Righteous aliya

By
November 23, 2017 00:44

3 minute read.



Righteous aliya

Rebecca Floer. (photo credit: ARIELA WEIZMAN / TIBERIAS)

The Swedish daughter of a Holocaust survivor faces deportation from Israel next week, after being denied her right to make aliya under the Law of Return. This apparently anti-Zionist decision by the Shasrun Interior Ministry was based on the fact that she was baptized as a week-old baby and a claim that she has ties to a Messianic organization, which she categorically denies.

Psychologist Rebecca Floer, 64, has been dividing her time between working in her native Gothenburg and treating patients in northern Israel, where she has been living on a renewed tourist visa for the past three years.

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When she applied for citizenship over two years ago, her application was summarily rejected, and she appealed, which resulted in her tourist visa being revoked and her being ordered to leave the country by this coming Sunday.

Under the Law of Return, anyone with a Jewish grandparent is entitled to make aliya, except for those who have voluntarily abandoned Judaism. Population and Immigration Authority official Irit Laubel told The Jerusalem Post that the authority had received information that Floer is “presented as a Messianic Jewish psychologist who believes in Jesus” and is affiliated with a Swedish Evangelist organization.

Floer stresses that she is a Jew by both patrilineal descent and self-identification and denies anonymous claims that she has a connection to any Christian organization.

“I have suffered a great injustice, because all my life I have suffered from antisemitism because of my Jewishness, and now that I am trying to live in Israel, the homeland of the Jews in which I feel protected, they are renouncing me.... I feel that this is my home and I have security and a sense of family... in contrast to the situation in Sweden, which is getting worse,” Floer said.

Floer’s lawyer, Shira Schwartz Meirman, argues that the Law of Return applies to Floer, since as a newborn infant she did not voluntarily become baptized.

“Her father was a Jew and was even persecuted during the Holocaust and lost some of his family members due to their Jewish identity. While he distanced himself from the religion after the Holocaust, he did not believe in another religion, and therefore his daughter is entitled to immigrate to Israel,” Schwartz Meirman said.

In egregious denial of the facts, however, the Population and Immigration Authority told the Post: “The daughter was baptized in the church immediately upon her birth.

In light of the above, and after the details were examined carefully, the reservation to the Law of Return was applied to them as those who converted.”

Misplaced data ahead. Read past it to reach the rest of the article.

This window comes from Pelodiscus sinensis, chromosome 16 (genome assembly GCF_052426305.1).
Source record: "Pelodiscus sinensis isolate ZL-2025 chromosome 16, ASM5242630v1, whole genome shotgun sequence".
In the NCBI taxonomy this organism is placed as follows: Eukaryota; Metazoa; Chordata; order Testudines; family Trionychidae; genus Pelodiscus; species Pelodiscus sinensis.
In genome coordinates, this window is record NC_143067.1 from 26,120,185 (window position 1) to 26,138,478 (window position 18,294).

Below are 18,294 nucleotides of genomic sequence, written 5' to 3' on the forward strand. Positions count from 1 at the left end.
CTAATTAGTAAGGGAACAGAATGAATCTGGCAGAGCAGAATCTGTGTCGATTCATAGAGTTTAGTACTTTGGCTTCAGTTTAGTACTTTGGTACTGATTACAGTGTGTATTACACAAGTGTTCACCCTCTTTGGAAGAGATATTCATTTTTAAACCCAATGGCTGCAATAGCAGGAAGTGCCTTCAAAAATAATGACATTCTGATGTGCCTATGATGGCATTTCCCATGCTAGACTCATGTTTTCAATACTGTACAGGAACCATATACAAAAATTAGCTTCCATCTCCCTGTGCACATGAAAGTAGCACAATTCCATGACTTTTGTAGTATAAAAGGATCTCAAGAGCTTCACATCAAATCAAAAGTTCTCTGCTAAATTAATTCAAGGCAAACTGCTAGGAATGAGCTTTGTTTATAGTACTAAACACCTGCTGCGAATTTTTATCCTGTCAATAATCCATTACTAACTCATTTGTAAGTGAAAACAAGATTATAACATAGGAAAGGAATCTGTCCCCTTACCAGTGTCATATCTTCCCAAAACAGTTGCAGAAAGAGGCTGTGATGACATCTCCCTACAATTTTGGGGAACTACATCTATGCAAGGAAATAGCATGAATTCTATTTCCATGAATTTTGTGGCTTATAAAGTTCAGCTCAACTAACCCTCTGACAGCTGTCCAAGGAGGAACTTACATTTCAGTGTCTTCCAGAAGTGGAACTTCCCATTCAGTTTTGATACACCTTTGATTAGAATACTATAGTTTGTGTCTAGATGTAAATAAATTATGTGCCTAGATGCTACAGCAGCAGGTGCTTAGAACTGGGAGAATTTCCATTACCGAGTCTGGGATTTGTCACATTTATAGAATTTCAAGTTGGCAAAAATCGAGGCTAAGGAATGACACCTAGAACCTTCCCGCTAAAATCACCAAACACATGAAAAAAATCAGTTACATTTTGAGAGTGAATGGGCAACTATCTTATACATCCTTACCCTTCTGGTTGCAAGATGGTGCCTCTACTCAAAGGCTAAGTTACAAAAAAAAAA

Floer’s grandparents and two of their children were murdered by the Nazis. After the war her father married a Swedish Christian woman, Floer’s mother.

“My grandparents lived in Vienna in 1938 when the Nazis marched through the streets of Vienna. They tried to flee, and no country would accept them, and Israel did not exist. And now the Nazis are marching in Gothenburg, and Israel does not accept me,” said Floer.

In an ironic twist to this tale of bureaucratic cruelty, this week the Knesset Immigration and Absorption committee, in honor of World Suicide Prevention Day, discussed what to do about the high rate of suicide among immigrants to Israel. Astoundingly, immigrants constitute one-third of the country’s annual suicides, despite being just 20% of the population.

Committee chairman MK Avraham Neguise (Likud) explained that their higher risk of suicide is due to lack of a supportive environment, the stresses of adjusting to life in Israel, and the burden of finding a livelihood. The Interior Ministry would at least spare Floer from the risks of making aliya.

Her case recalls an issue involving aliya and conversion that aroused the country during the 1960s. Shmuel Oswald Rufeisen (1922–1998), better known as Father Daniel, a Polish-born Jew, survived the Holocaust by hiding in a monastery and eventually became a friar of the Carmelite Order. After moving to Israel he applied for citizenship under the Law of Return, but was refused on the grounds that he had converted to Christianity.

Rufeisen petitioned the High Court of Justice, which in 1962 upheld the government’s decision. Nevertheless, he eventually acquired citizenship through naturalization and lived out his life at the Carmelite Monastery in Haifa.

Rebecca Floer’s case shouldn’t require a High Court decision for her to become an Israeli citizen.


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